Freelance writer and former Packaging Digest senior editor Jenni Spinner is a trade journalist with more than two decades of experience in the field. While she has covered numerous industries (including construction, engineering, building security, food production and public works), packaging remains her favorite.

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EastPack 2019 (June 11-13) is the region's premier packaging event connecting professionals from companies like PepsiCo, Pepperidge Farms and Mars with suppliers offering the latest packaging technologies, including a range of automation solutions, from semi-automatic equipment to sophisticated "smart" systems. Register to attend today!

 

New PowerShelf lets consumers give on-shelf packaging feedback

New PowerShelf lets consumers give on-shelf packaging feedback
PowerShelf enables quick feedback from consumers as to how packaging designs perform on-shelf.

Used by companies like Kerry Foods, Tetra Pak and Just Eat, PowerShelf enables quick feedback from consumers as to how packaging designs perform on-shelf.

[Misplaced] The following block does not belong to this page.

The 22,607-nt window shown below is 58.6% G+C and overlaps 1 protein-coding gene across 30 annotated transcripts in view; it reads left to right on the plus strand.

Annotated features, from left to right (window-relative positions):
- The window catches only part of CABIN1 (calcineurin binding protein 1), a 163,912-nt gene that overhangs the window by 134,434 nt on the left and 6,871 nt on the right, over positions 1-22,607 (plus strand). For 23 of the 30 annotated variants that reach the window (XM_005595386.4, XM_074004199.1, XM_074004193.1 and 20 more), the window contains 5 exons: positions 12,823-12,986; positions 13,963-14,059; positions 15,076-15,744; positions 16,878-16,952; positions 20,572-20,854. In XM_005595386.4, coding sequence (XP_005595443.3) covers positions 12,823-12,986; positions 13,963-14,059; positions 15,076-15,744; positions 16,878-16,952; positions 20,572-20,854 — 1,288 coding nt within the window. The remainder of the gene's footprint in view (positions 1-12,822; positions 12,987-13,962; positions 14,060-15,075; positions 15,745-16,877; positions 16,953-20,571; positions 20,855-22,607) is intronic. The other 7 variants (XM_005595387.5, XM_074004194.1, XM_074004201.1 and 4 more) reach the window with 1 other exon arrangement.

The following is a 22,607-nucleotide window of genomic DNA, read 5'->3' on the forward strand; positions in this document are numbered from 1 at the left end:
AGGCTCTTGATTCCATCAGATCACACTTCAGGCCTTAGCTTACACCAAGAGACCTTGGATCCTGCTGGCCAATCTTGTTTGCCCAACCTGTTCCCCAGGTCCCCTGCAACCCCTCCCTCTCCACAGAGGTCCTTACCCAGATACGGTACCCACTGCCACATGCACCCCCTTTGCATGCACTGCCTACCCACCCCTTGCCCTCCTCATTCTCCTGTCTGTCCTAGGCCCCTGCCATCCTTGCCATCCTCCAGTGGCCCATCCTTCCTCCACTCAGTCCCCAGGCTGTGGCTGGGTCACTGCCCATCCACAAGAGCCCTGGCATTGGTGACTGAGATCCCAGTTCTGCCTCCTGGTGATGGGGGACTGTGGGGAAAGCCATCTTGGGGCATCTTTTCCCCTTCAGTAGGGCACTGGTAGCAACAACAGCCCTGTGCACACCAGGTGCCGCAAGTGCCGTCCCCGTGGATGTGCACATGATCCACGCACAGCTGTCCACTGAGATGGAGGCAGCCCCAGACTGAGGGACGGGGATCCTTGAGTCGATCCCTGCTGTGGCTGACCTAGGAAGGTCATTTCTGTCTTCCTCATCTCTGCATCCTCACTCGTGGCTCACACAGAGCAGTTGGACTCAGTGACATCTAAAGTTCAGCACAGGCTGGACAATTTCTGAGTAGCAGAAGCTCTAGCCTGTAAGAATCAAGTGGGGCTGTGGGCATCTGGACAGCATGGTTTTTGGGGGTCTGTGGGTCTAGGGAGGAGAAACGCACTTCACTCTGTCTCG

Consumers represent the court of public opinion when it comes to judging product, packaging and design success. Wouldn’t companies have a powerful intelligence tool if they knew how well—or not—certain packaging and designs perform on-shelf before decisions were made? And do that by conveniently soliciting the opinions of hundreds of consumers with fast, timely results whenever that intelligence was needed?

They can, using PowerShelf, a fully automated, do-it-yourself real-time shelf testing solution that provides brands and retailers with actionable feedback on the impact that shelf placement has on consumer attention to in-store products for various packaging designs.

Introduced last summer, PowerShelf is accessible within TolunaInsights, through which audiences, surveys, communities and analytics are completely integrated and powered by on-demand insights and behavioral data from Toluna's community of 21+ million influencers worldwide.